Damn. No, not “the torpedoes,” but damn the fact that my first Tom Petty song post on Reselect is an “in memoriam” post. He was certainly not who I would have guessed to be the next big one to leave us — there’s a whole raft of increasingly rickety rockers who began in the Sixties who you’d think would have gone ahead of him (not that I wish that on any of them, of course). Tom didn’t hit the big time until the mid-Seventies — he should have had all sorts of time left. But such is the unpredictability of life, I suppose. So it goes.
Petty was one of that small group of artists I considered something like the “muscle” of rock music — he operated at a level that seemingly helped to power the whole operation and anchor it. All he had to do was flex, so to speak, and great rock would happen. There was little there in terms of superficial, cosmetic appeal — I mean, Tom certainly didn’t go in much for appearances — and he was one of the least pretentious of the major names in rock. He was all about the music — and was a truly decent guy on top of that — and even if he came up with a lesser album now and then, as he had more often in his post-’90s career, you knew he was just following his heart, which always seemed to be in the right place. Except last week, when that heart made the really poor decision to stop working.
Oh, that heart was known to go off in errant directions, and when that happened, it was more than once the result of coming under the influence of a less-than-ideal svengali/producer. It first happened with Southern Accents, produced by Dave Stewart of Eurythmics fame: sure, “Don’t Come Around Here No More” is fine and all, but the album truly suffered under it’s slick veneer of ’80s pop polish. Unfortunately, Petty didn’t quite learn his lesson, because it wasn’t long before he joined forces with Jeff Lynne of ELO, who tends to make everything he touches sound like a Disneyland version of rock and roll (see the Traveling Wilburys, the band Lynne formed with Petty, George Harrison, Roy Orbison, and Bob Dylan). Heck, he even made the Beatles sound like the Traveling Wilburys (see “Free as a Bird”). It’s to Petty’s credit that Full Moon Fever was nonetheless a great album — his songwriting for the album was too good for even Lynne’s over-polished production to keep down. But I always wish we could have heard what that album (and Into the Great Wide Open, also produced by Lynne) might have sounded like if produced by Rick Rubin, who produced the later Wildflowers, or maybe T-Bone Burnett — any other good producer known less for leaving their own imprint on everything they work on.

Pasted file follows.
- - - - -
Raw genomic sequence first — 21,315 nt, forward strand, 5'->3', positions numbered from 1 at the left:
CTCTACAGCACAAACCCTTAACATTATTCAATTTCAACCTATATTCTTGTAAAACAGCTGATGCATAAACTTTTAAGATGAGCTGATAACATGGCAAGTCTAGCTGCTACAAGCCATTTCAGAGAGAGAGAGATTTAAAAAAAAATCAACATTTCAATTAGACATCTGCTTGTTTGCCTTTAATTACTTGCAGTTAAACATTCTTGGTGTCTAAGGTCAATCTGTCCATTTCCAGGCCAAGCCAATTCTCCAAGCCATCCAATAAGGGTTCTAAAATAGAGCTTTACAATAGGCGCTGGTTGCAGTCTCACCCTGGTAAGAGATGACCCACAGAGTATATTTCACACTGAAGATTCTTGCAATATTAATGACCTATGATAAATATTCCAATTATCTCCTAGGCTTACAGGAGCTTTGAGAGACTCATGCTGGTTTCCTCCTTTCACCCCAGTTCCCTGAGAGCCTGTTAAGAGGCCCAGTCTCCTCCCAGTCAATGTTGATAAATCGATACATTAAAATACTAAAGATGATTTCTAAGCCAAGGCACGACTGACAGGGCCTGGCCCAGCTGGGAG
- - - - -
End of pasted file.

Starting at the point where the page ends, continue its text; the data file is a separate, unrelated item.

But even by the late ’80s, Petty was already a legend — in fact, I’d say that most of his status today derives from the music he created between 1976 and 1982. Those 1989-94 albums (both of Lynne’s productions, plus Wildflowers) merely helped to seal the deal (and provide additional Petty fodder for classic rock stations). The sheer greatness, in particular, of the 1976 debut album (Tom Petty & the Heartbreakers), 1979’s Damn the Torpedoes, and 1981’s Hard Promises guaranteed him a place in the rock pantheon. He was a rocker’s rocker who was cool enough to even be respected by the punk movement that was emerging around the time of his debut. There’s a lean, tightly wound energy that drives Tom Petty & the Heartbreakers, making it seem like a reaction to the increasingly bloated rock of the ’70s in a way that was similar to punk. The difference between Petty and the Heartbreakers and most punk bands, though, was the musicianship — the Heartbreakers were a tight band, great musicians all, whereas punks reveled in their amateurishness. But I’m sure Petty got what the punks were doing as well and respected it in return.
I admittedly lost track of what Petty was recording over the past 10 or so years, and from what I understand, there may be good reason for that, although he apparently made a return to form on 2014’s Hypnotic Eye. But even if his best songs were behind him, Petty could always be counted on to put on great shows. The Heartbreakers were one of rock’s best bands, and putting on a lackluster show was not something they knew how to do. I saw them a few times and was never disappointed — they were particularly good while touring with Bob Dylan in 1986 (during which they served both as his opening band and his backing band).
One of my favorite Petty songs is “Nightwatchman,” the third song on Hard Promises — it harkens back to that sinewy sound of the debut album unlike anything else they were doing by 1982. It’s a slinky song featuring a cool, little guitar figure and Petty in full-on Petty voice (you know, that high, Roger McGuinn-inspired nasal tone) — one of the last times on record that they would sound as stripped down as they had on their debut. In some ways it epitomizes for me everything cool and great about Petty and the band.
Whether Tom Petty would ever again have written and recorded songs as good as his most classic ones is really beside the point — when Petty’s heart stopped last week, it took a chunk of the heart of true rock ‘n’ roll with it.